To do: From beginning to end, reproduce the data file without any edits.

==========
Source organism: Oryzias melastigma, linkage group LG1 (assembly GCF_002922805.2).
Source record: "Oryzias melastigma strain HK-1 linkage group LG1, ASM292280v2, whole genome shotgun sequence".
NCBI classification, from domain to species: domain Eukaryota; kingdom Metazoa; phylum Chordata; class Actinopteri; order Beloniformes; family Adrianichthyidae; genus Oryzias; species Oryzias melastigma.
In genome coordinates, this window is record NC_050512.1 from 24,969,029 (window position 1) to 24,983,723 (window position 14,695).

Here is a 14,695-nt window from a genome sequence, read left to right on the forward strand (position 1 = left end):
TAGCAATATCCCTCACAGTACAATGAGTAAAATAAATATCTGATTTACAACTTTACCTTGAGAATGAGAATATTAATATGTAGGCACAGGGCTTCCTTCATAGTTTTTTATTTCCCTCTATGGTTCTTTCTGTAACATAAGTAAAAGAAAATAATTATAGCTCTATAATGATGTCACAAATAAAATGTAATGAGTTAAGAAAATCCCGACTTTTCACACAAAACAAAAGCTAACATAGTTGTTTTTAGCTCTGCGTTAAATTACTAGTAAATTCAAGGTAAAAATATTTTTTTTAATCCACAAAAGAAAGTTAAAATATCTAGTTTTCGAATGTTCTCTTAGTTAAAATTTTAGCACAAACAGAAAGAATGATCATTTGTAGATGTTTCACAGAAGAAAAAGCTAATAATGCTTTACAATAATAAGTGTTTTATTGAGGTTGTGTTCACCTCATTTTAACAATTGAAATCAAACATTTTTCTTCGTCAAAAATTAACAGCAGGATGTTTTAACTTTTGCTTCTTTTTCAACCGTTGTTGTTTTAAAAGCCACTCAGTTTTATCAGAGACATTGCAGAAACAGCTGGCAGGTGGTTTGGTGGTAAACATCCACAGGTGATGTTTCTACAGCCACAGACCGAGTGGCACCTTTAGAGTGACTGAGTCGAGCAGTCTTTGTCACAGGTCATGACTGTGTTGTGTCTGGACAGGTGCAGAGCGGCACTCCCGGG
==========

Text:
Source organism: Oryzias melastigma, linkage group LG1 (assembly GCF_002922805.2).
Source record: "Oryzias melastigma strain HK-1 linkage group LG1, ASM292280v2, whole genome shotgun sequence".
NCBI classification, from domain to species: domain Eukaryota; kingdom Metazoa; phylum Chordata; class Actinopteri; order Beloniformes; family Adrianichthyidae; genus Oryzias; species Oryzias melastigma.
In genome coordinates, this window is record NC_050512.1 from 24,969,029 (window position 1) to 24,983,723 (window position 14,695).

Here is a 14,695-nt window from a genome sequence, read left to right on the forward strand (position 1 = left end):
TAGCAATATCCCTCACAGTACAATGAGTAAAATAAATATCTGATTTACAACTTTACCTTGAGAATGAGAATATTAATATGTAGGCACAGGGCTTCCTTCATAGTTTTTTATTTCCCTCTATGGTTCTTTCTGTAACATAAGTAAAAGAAAATAATTATAGCTCTATAATGATGTCACAAATAAAATGTAATGAGTTAAGAAAATCCCGACTTTTCACACAAAACAAAAGCTAACATAGTTGTTTTTAGCTCTGCGTTAAATTACTAGTAAATTCAAGGTAAAAATATTTTTTTTAATCCACAAAAGAAAGTTAAAATATCTAGTTTTCGAATGTTCTCTTAGTTAAAATTTTAGCACAAACAGAAAGAATGATCATTTGTAGATGTTTCACAGAAGAAAAAGCTAATAATGCTTTACAATAATAAGTGTTTTATTGAGGTTGTGTTCACCTCATTTTAACAATTGAAATCAAACATTTTTCTTCGTCAAAAATTAACAGCAGGATGTTTTAACTTTTGCTTCTTTTTCAACCGTTGTTGTTTTAAAAGCCACTCAGTTTTATCAGAGACATTGCAGAAACAGCTGGCAGGTGGTTTGGTGGTAAACATCCACAGGTGATGTTTCTACAGCCACAGACCGAGTGGCACCTTTAGAGTGACTGAGTCGAGCAGTCTTTGTCACAGGTCATGACTGTGTTGTGTCTGGACAGGTGCAGAGCGGCACTCCCGGG